Parents who don’t let their children indulge this Easter could face a long-term chocolate battle, Surrey research finds
Easter eggs: to eat or not to eat? That is the question on health-conscious parents’ lips at this time of year.
However University of Surrey researchers have found that rather than making their children healthier, parents who do not let them eat Easter eggs may be encouraging a long term obsession with chocolate and sweets.
86 parents were split in to two groups and asked to assess their children’s behaviour in the run up to the Easter weekend. The first group restricted their child’s intake of Easter eggs and the second group allowed un-restricted access.
The study found that although the children who were restricted from eating Easter eggs ended up eating slightly less, they were far more pre-occupied with chocolate and sweet foods than children who were allowed free rein to eat what they liked.
Professor Jane Ogden who led the study comments: “In terms of parenting practice, the results indicate that in the short term restricting ‘bad’ foods is an effective means to promote healthier eating habits. But by restricting access you may encourage a preoccupation with unhealthy foods which in the long term could encourage the very behavior you are trying to prevent.”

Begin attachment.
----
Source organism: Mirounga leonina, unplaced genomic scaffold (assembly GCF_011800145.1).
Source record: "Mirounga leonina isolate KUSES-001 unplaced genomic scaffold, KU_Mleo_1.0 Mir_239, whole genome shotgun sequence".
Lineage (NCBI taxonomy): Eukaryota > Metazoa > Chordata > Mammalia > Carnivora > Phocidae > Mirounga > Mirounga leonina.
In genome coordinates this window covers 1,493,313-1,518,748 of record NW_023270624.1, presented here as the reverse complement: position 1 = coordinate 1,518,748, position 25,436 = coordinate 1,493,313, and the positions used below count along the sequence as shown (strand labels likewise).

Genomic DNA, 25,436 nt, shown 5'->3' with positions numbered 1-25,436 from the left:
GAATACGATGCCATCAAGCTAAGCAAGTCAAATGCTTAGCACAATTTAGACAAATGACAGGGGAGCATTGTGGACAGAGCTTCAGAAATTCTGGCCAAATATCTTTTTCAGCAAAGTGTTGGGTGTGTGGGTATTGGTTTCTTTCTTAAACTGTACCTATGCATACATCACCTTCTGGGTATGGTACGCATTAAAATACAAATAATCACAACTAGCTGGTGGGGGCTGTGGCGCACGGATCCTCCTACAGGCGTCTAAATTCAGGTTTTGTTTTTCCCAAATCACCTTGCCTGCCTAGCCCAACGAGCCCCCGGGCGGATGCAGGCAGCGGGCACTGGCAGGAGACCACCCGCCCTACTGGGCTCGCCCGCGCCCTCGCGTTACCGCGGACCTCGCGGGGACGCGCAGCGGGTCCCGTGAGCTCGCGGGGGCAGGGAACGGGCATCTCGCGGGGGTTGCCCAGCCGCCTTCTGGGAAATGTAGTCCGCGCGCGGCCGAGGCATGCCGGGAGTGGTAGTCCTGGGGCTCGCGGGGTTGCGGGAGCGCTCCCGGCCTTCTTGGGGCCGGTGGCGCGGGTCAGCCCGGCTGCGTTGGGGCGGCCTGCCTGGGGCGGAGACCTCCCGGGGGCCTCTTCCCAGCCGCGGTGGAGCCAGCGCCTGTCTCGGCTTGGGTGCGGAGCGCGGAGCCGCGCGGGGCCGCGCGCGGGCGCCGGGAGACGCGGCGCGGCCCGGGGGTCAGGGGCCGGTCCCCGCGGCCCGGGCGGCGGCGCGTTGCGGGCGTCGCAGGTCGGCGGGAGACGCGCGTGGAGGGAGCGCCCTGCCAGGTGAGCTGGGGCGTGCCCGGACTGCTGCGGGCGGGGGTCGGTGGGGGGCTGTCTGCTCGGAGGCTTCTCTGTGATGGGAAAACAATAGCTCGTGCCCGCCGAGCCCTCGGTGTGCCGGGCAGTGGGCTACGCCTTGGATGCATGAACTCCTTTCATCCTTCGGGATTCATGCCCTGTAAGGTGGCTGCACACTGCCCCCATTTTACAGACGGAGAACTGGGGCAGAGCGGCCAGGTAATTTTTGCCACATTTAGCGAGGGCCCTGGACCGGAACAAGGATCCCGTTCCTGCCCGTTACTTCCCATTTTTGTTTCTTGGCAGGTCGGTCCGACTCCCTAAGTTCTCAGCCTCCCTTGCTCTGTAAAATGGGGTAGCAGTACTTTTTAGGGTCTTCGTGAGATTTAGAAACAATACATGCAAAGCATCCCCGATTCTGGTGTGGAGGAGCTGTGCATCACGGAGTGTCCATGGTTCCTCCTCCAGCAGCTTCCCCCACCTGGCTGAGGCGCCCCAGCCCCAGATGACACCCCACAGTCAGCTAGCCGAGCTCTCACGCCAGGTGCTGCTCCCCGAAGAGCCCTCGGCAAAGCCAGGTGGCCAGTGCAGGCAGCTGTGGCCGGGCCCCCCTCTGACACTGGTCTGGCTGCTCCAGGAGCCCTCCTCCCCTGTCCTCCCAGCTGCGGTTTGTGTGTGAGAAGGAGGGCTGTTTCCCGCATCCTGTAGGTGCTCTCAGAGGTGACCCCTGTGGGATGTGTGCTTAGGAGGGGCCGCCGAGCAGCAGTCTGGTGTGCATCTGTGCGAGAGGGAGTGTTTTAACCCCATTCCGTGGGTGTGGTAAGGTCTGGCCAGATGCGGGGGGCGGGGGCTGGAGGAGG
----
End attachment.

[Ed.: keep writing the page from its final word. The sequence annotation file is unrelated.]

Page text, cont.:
Professor Jane Ogden offers the following advice: “Easter can be a difficult time for parents who want their child to eat healthily. If you want your child to eat less at this time of year then restrict unhealthy foods. If you want your child to be less preoccupied with trying to eat unhealthy foods then let them have it and get it over and done with! But at other times of the year the best approach is simply not to bring unhealthy foods into the home. If it’s not there your child cannot pester you for it!”